When you buy standalone dance pads that originally came with a Dance Dance Revolution (DDR), Pump it Up (PIU), or an In the Groove (ITG) machine, you’ll need a way to connect them to a modern PC so you can play StepMania or similar games.
This post lists some boards you can install inside your pads to convert them to devices that can connect to your PC’s USB ports. The process generally involves disconnecting the wires from the I/O boards that come with the pads and plugging them into these specialty boards instead. Each board comes with installation instructions.
You’ll need one board per pad if you own two or more.
Note: if you own a full DDR cabinet and are interested in using its monitor, buttons, lights, and speakers, you should read my guide on converting it to run StepMania, as it’s a more involved process that requires different hardware.
Table of Contents
The STAC board, depending on the model you purchase, allows you to connect either DDR or PIU/ITG pads to a PC.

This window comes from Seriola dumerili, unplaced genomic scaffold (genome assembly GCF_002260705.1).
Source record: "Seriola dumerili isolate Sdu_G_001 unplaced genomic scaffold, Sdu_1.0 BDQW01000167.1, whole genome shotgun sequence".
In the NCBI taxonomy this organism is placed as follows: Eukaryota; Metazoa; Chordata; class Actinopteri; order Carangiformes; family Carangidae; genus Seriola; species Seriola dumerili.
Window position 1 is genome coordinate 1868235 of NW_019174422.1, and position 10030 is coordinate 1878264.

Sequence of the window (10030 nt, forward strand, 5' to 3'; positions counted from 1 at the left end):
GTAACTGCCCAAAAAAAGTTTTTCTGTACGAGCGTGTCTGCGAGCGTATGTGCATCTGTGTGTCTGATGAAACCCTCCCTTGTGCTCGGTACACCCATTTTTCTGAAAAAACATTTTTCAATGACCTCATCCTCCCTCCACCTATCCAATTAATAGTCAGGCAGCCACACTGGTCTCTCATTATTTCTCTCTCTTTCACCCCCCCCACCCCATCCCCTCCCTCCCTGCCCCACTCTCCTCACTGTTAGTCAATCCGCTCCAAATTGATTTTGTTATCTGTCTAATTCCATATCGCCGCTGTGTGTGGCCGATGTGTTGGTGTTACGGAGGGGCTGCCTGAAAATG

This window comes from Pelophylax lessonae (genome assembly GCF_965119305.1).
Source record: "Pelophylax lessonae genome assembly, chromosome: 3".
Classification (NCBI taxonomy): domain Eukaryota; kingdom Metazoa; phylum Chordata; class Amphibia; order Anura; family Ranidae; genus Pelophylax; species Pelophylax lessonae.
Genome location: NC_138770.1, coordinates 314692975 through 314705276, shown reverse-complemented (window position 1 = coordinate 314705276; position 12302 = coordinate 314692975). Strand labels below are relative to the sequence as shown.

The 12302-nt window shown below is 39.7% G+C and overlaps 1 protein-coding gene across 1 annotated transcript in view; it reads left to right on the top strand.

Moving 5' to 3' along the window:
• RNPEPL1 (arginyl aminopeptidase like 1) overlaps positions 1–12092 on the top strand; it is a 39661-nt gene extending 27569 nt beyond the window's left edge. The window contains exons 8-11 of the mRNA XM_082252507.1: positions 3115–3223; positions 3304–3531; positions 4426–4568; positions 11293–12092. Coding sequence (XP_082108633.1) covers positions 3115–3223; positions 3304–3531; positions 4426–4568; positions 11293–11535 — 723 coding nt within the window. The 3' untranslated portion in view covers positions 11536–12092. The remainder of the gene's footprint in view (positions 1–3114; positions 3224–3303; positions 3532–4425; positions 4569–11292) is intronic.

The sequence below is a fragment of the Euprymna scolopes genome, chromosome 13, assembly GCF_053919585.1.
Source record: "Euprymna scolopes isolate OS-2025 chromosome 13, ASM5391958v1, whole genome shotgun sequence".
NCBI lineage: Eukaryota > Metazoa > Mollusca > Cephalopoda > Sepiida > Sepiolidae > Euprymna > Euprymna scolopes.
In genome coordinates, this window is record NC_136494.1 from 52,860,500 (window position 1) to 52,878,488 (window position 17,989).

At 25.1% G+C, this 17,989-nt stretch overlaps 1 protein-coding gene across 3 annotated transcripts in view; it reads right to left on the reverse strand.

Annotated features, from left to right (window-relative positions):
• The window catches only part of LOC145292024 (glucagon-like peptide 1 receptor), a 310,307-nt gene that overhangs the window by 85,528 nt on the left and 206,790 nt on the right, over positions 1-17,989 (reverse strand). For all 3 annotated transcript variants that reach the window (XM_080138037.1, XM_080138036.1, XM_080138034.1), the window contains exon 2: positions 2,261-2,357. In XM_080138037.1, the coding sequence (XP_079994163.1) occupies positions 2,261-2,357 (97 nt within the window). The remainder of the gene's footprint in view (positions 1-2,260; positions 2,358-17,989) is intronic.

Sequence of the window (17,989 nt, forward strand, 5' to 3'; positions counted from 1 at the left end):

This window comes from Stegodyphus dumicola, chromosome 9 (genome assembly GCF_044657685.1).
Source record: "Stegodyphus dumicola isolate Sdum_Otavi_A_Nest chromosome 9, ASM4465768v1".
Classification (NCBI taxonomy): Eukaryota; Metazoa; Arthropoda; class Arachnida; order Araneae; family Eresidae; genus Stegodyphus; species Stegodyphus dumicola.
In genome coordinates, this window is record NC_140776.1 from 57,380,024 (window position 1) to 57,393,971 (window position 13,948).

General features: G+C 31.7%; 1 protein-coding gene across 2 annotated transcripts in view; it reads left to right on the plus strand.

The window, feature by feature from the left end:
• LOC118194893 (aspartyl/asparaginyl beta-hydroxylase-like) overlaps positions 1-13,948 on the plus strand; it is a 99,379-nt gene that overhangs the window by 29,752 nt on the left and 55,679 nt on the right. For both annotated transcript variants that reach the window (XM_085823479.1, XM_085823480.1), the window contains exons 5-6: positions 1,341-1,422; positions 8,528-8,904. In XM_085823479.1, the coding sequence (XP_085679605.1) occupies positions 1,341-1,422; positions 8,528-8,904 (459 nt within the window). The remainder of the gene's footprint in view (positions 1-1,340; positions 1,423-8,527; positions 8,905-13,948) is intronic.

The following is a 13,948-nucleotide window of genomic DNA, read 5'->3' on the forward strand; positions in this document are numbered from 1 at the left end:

When plugged into external power, it can toggle the lights on your pads reactively (i.e. when you step on the buttons) or when controlled by software (i.e. when StepMania or other games tell them to light up).
Its included drivers ensure that your steps are accurate to the millisecond.
PAD2PC also has two variations for DDR or PIU/ITG.
It has reactive lights that turn on when the pad’s buttons are pressed. It comes with a power supply to power the lights.
It also has millisecond-accurate polling.
GHETT.io (for DDR pads)
The GHETT.io board is a cheaper option for DDR pads. It does not control pad lights.
BARR.io (for PIU/ITG pads)
The BARR.io board is a cheaper option for PIU/ITG pads. It does not control pad lights.